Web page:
Learning a skilled trade vs. getting a degree; What if you could do both?
Apprenticeship is a time-honored tradition in many of skilled trades. The system of apprenticeship first developed in the later Middle Ages and came to be supervised by craft guilds and town governments. A master craftsman was entitled to employ young people as an inexpensive form of labor in exchange for providing food, lodging, and formal training in the craft. (source: Wikipedia)
Apprentices learn their trade under the guidance of certified journeymen (and women), as well as classroom teaching and hands-on training offered by unions, training centers, and employers. The term “journeyman” was originally used in medieval trade guilds. Journeymen were paid daily and the word “journey” is derived from journée, meaning “day” in French. … A journeyman, as a qualified tradesman could become a master and run their own business, but most continued working as employees. (source: Wikipedia) Each professional trade has its own guidelines and terms of how long the apprenticeship lasts, usually from 2-5 years, and many of the apprenticeships, especially in the union trades, have their own specialized training schools.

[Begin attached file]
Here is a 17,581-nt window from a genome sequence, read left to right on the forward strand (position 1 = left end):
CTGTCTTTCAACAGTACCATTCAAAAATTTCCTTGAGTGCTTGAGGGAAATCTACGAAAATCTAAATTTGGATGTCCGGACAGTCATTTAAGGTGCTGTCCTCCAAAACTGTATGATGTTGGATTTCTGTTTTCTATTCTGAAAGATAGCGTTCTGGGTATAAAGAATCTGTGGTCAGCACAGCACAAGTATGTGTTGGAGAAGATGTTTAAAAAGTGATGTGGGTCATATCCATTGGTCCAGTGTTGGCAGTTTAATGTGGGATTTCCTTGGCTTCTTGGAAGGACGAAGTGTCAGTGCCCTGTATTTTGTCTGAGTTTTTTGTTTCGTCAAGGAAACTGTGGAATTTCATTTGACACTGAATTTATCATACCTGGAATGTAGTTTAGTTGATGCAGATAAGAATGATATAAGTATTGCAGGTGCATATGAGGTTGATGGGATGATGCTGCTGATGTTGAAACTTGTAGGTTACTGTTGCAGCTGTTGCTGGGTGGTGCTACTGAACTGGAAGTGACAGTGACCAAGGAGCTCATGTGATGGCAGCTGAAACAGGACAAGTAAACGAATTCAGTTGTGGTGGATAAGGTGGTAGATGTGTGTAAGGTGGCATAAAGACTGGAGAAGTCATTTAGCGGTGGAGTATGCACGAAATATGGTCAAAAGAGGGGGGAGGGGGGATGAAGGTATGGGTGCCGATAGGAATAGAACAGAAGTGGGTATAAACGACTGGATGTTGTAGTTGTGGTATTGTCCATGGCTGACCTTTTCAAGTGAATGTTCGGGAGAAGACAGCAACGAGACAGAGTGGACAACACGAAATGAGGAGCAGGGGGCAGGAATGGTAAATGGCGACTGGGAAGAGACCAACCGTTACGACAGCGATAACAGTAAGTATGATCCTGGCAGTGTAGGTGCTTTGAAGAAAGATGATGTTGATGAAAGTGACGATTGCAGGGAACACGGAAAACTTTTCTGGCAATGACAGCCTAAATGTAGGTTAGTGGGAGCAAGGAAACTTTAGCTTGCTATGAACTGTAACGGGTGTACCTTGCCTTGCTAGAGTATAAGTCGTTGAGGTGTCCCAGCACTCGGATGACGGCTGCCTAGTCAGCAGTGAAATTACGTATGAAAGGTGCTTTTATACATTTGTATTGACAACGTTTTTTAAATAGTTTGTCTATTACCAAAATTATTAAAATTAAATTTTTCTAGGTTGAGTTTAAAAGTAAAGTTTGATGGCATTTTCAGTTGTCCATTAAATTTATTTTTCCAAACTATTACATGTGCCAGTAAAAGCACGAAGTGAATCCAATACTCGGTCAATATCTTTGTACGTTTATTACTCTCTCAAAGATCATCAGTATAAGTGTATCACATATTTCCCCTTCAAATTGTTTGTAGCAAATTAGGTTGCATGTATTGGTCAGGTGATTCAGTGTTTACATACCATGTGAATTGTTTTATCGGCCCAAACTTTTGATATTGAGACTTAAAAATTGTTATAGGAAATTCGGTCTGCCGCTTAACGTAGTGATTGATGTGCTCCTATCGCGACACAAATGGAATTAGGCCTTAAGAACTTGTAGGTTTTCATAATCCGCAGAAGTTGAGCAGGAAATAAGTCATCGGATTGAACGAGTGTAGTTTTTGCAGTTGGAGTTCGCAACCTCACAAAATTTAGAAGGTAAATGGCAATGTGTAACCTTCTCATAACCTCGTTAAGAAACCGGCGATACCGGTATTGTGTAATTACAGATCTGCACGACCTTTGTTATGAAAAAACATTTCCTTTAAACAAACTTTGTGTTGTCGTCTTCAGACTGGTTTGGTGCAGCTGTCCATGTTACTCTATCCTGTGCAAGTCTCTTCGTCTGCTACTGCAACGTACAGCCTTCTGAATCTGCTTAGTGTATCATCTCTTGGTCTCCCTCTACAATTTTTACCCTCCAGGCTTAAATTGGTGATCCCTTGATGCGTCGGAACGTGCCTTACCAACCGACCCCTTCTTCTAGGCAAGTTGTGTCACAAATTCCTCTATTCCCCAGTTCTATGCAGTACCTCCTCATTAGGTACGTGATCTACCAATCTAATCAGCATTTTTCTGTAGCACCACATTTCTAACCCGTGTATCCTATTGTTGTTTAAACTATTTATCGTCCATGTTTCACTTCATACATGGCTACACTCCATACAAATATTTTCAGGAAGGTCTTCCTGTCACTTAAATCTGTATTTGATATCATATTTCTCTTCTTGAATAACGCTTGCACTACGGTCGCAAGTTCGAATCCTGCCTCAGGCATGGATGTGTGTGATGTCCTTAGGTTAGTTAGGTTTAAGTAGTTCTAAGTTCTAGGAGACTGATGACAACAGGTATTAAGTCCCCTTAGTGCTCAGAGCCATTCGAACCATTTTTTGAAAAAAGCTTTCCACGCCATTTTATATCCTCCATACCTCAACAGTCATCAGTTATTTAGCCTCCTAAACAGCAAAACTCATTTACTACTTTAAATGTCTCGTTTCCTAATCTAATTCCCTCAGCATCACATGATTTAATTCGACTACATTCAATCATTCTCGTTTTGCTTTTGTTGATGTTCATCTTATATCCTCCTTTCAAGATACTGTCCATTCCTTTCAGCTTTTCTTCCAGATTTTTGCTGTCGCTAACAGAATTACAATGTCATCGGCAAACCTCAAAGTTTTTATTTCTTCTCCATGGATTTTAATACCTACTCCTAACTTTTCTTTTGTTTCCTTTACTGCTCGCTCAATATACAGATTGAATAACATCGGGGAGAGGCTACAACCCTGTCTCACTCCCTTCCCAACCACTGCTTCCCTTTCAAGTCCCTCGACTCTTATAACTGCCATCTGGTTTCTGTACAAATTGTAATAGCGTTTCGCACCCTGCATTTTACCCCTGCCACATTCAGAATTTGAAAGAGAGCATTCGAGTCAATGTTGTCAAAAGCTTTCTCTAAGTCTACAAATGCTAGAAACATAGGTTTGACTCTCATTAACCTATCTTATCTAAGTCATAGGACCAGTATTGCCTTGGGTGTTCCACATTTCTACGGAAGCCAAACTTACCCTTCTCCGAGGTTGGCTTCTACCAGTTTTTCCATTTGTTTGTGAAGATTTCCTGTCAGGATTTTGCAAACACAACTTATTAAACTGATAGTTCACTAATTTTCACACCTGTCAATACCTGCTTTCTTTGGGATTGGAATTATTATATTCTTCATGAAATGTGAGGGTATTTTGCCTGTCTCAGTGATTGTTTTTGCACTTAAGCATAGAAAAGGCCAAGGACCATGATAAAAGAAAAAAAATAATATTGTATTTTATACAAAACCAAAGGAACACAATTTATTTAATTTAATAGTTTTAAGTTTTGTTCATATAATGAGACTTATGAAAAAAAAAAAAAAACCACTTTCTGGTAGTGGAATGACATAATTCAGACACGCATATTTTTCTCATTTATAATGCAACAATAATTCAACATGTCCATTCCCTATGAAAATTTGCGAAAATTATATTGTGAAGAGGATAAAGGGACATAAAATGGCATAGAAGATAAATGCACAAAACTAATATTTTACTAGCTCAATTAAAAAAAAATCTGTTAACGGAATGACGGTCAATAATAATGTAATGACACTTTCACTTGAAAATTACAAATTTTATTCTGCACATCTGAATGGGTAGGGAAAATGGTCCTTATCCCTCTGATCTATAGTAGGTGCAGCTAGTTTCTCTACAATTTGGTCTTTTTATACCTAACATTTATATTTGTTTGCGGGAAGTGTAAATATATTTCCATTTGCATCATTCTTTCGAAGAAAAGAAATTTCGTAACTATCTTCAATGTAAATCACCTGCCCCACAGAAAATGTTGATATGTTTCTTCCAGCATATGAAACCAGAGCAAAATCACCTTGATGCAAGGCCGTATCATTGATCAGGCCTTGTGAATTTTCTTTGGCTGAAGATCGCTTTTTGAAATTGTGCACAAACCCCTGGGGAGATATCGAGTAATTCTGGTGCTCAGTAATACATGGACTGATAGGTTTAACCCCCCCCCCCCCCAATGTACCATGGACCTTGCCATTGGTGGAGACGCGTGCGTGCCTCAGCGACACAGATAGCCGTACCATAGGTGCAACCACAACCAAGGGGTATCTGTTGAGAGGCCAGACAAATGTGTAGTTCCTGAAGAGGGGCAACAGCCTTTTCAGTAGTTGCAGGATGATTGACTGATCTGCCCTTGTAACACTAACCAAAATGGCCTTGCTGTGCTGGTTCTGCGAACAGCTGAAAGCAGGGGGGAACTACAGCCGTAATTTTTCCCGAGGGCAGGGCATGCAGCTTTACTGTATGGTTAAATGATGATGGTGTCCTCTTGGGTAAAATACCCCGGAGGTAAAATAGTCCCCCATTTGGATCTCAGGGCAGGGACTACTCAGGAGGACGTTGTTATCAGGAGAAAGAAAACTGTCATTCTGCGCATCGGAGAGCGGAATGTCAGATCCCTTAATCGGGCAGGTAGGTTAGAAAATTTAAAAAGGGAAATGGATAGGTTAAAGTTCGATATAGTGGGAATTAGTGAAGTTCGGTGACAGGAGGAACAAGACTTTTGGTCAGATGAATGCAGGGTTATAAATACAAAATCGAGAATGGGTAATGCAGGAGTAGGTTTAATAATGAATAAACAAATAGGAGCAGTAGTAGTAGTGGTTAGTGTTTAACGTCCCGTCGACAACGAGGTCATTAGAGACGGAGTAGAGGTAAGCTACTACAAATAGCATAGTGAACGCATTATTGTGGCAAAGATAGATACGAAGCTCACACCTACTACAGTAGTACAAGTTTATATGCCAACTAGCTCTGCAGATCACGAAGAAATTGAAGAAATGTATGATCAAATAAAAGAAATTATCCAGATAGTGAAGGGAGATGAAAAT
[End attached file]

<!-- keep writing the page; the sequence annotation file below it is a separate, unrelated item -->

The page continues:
Included in many of these training programs are earned college credits. In fact, several of them, including the Plumbers & Steamfitters Apprenticeship Program (Baltimore/Hagerstown/Martinsburg) tout having students who earn 45 college credits – That is halfway to an AA degree. It is not uncommon for apprentices to continue their education after they become journeyman – and thus there are many expert tradespeople who ALSO continue to pursue a degree in a wide variety of useful areas including:
Any of these might be useful to a graduating apprentice-now journeyman if they were so inclined to start their own business along the line.
There are hundreds of mechanical trades business owners who were themselves apprentices at one time. Other avenues of growth include instructors, business office management and agents.
There are also thousands of trades professionals who are very content to just be the experts on the job, though. Trade unions offer excellent pay and benefits that will afford even new apprenticeship graduates an outstanding future with job stability and pay increases as time goes on. New buildings & infrastructure is a job that will always be going on everywhere in the United States, and all of these systems must be maintained by trained professionals, as well. So, in reality, you don’t have to choose between the skilled trades and college, because, with the right training choice, you get BOTH.